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The Real Wayne

On a movie set many years ago, actress Geraldine Page found herself seated between actor Ward Bond, an enforcer of the blacklist of communists then raging in Hollywood, and his friend, the conservative actor John Wayne. Page was only accustomed to being around her fellow show business liberals, so she listened to the two men’s conservative views with a sense of “horror.” But as the conversation went on, she developed a marginally more favorable view of Wayne, whom she called a “reactionary for all sorts of non-reactionary reasons.”

“I swear that if John Wayne ever got transplanted out of this circle of people that are around him all the time,” said Page, “he would be the most anti-reactionary force for . . . good.”

Such distinctions were not made by liberal lawmakers in Sacramento recently. The California legislature voted down a Republican lawmaker’s proposal for a “John Wayne Day” for the state of California, declaring Wayne beyond the pale because of his support for the House Un-American Activities Committee and the John Birch Society.

On the surface, they would seem to have a case. Wayne did support the blacklist against movie-industry communists, saying, for example, that he never regretted running screenwriter Carl Foreman out of the country. He did support Senator Joseph McCarthy’s (R-Wis.) sloppy and self-serving statements about communists in government. And he indeed was a member of the John Birch Society, a bookish (which is to say nonviolent) but undeniably zany group that entertained conspiracy theories about who controlled the levers of the U.S. government. He also supported the U.S. defense of South Vietnam, which was under siege by guerrillas supplied by the communist North Vietnamese.

The liberals in the California legislature also charged racism, citing a 1971 interview Wayne gave to Playboy magazine in which he said: “I believe in white supremacy until the blacks are educated to a point of responsibility. I don’t believe in giving authority and positions of leadership and judgment to irresponsible people.”

Well. A few other things also need to be considered. One is that the man was admired by Rightwingers and Leftwingers alike as being among the most reasonable anticommunists. Also that he was married three times to Mexican wives, and cared about the dignity of Native Americans. (He was against their living on reservations because this was to consign them to a crippling “cradle-to-grave socialism.”)

On screen, in supposedly reactionary films like Big Jim McClain (1951), he championed America’s melting pot (particularly in the armed services) as the best defense against communist encroachment. In that movie, it was the communist spies who were racist (Wayne clobbered one of them for using the “n” word in reference to black people). Denounced by the Old Left and the New Left as a World War II draft evader (a charge repeated in the 2015 movie Trumbo), he in actuality did try to enlist. He begged the director John Ford, a close friend, to let him into Ford’s military unit, but was threatened with a lawsuit by Republic Pictures if he walked away from his contract.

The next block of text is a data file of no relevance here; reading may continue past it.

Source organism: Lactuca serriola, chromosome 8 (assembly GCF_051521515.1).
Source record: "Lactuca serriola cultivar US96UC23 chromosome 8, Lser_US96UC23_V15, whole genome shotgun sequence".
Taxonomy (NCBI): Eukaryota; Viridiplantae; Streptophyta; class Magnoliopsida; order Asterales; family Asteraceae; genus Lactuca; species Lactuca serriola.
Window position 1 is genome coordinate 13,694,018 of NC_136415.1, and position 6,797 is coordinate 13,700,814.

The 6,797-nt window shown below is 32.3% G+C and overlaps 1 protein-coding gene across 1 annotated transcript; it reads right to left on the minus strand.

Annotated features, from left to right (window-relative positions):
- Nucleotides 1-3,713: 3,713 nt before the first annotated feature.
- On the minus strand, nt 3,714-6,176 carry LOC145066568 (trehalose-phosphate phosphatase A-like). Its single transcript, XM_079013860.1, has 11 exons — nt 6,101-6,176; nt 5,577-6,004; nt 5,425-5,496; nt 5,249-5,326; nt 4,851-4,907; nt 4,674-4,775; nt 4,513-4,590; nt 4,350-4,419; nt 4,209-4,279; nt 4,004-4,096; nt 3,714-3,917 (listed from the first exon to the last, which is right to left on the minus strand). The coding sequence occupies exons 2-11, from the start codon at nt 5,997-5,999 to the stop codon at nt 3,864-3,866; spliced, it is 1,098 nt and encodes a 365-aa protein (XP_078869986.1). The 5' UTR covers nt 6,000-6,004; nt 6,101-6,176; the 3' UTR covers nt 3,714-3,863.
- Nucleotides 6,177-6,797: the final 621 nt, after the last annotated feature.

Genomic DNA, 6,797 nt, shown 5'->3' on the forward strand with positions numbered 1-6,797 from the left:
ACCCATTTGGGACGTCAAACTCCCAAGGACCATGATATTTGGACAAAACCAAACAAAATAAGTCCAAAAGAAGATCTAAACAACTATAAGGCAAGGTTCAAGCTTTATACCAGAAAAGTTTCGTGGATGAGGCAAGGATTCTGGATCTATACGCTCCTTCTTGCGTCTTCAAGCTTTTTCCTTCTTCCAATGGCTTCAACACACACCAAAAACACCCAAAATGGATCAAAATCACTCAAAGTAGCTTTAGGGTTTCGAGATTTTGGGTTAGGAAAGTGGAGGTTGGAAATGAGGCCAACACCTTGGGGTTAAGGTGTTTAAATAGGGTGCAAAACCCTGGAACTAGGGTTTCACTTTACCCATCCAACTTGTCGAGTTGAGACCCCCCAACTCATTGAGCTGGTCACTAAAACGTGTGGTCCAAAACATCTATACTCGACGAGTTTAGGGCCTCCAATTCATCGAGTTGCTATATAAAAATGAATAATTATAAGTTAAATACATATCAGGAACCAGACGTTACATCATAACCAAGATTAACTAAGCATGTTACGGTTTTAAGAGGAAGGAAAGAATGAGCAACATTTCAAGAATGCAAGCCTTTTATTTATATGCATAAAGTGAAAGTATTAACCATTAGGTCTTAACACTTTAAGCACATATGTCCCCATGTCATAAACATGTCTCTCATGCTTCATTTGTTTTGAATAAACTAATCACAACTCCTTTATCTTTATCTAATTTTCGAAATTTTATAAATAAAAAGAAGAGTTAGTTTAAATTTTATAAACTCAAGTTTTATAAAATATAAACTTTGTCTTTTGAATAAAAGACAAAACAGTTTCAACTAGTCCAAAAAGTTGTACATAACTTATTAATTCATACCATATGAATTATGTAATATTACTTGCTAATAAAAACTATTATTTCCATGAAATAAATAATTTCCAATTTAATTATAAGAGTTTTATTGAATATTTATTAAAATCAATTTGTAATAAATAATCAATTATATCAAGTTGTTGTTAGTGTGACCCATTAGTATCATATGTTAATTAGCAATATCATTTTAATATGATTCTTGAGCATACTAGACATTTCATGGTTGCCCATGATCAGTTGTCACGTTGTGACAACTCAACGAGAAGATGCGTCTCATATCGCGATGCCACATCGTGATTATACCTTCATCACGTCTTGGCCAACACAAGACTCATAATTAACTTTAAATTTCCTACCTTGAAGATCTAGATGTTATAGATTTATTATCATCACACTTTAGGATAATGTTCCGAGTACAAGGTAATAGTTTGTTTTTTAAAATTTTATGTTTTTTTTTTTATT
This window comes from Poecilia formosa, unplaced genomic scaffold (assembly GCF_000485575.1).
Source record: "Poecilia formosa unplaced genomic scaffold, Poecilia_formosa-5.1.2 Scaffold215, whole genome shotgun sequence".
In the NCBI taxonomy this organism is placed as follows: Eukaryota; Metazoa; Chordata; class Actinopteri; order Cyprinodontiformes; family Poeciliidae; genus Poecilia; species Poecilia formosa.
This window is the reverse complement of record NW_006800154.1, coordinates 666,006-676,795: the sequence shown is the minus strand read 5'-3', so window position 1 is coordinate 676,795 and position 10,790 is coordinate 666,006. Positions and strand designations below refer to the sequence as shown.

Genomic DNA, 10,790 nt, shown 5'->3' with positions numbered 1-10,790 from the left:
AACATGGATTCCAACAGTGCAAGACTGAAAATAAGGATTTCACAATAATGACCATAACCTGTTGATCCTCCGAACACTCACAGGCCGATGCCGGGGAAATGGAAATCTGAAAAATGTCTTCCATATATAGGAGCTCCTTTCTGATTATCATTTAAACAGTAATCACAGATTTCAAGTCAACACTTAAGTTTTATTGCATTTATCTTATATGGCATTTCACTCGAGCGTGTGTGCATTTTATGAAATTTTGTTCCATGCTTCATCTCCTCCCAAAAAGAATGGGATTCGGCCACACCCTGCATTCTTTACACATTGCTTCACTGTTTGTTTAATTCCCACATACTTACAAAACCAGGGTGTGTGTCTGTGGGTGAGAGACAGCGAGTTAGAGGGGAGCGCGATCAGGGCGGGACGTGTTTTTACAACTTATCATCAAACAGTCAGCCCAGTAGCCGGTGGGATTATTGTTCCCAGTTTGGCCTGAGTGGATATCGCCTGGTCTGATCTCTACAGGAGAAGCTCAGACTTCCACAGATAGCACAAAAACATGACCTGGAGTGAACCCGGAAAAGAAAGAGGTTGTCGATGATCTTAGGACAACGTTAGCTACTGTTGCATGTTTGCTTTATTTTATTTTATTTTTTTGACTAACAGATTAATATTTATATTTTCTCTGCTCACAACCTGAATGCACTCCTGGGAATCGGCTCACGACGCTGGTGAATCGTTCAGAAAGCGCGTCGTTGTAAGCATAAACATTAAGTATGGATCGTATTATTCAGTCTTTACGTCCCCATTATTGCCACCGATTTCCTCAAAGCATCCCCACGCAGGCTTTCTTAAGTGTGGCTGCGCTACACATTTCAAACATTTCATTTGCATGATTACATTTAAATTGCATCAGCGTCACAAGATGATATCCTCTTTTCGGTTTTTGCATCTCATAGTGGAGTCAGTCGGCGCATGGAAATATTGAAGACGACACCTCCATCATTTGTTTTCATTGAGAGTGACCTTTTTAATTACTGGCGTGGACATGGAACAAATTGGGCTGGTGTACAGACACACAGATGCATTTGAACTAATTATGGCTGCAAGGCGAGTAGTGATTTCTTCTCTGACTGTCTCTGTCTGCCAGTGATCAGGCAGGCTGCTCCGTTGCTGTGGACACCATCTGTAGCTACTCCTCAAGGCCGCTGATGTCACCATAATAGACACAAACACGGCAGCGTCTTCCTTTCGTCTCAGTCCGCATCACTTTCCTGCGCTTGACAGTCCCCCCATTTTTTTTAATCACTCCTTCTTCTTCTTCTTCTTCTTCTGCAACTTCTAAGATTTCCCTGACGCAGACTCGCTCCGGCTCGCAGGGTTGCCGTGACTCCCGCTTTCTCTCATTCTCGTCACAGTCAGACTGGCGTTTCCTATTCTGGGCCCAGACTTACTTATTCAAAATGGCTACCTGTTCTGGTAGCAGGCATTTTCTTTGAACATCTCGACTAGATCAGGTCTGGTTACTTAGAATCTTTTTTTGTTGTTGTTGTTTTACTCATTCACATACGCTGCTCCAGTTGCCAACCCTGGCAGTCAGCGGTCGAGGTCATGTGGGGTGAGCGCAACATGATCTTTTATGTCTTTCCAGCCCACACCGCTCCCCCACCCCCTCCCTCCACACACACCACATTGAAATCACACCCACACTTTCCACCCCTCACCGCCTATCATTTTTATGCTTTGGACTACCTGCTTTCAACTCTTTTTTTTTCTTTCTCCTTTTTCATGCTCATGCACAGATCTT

This “radical fringe” figure supported the postwar Hollywood blacklist because he saw industry communists keeping conservative writers, such as the Pulitzer Prize winner Morrie Ryskind, from working (Ryskind never got another writing credit after he testified in 1947 about communists’ growing strength in Tinseltown’s labor unions and other institutions), and not for any personal benefit.

A helpful enforcer of the anti-Red blacklist, he was nevertheless acknowledged to be part of the “liberal” wing of the Right because he welcomed ex-communists such as the director Edward Dymtryk back into the fold. In fact he was castigated by the arch-conservative gossip columnist Hedda Hopper for this. What Hopper and others in her camp wanted was a “once a communist, always a communist” policy toward those who broke with the CPUSA. Wayne defied the hardliners by trying to get Dymtryk work in Hollywood. Those caught in the middle of a bad, and a very complicated, situation had his sympathy. An actor who was traumatized by having to testify before HUAC, Larry Parks, was denounced by the communists but the Duke felt sorry for him and understood his reluctance to inform on his friends.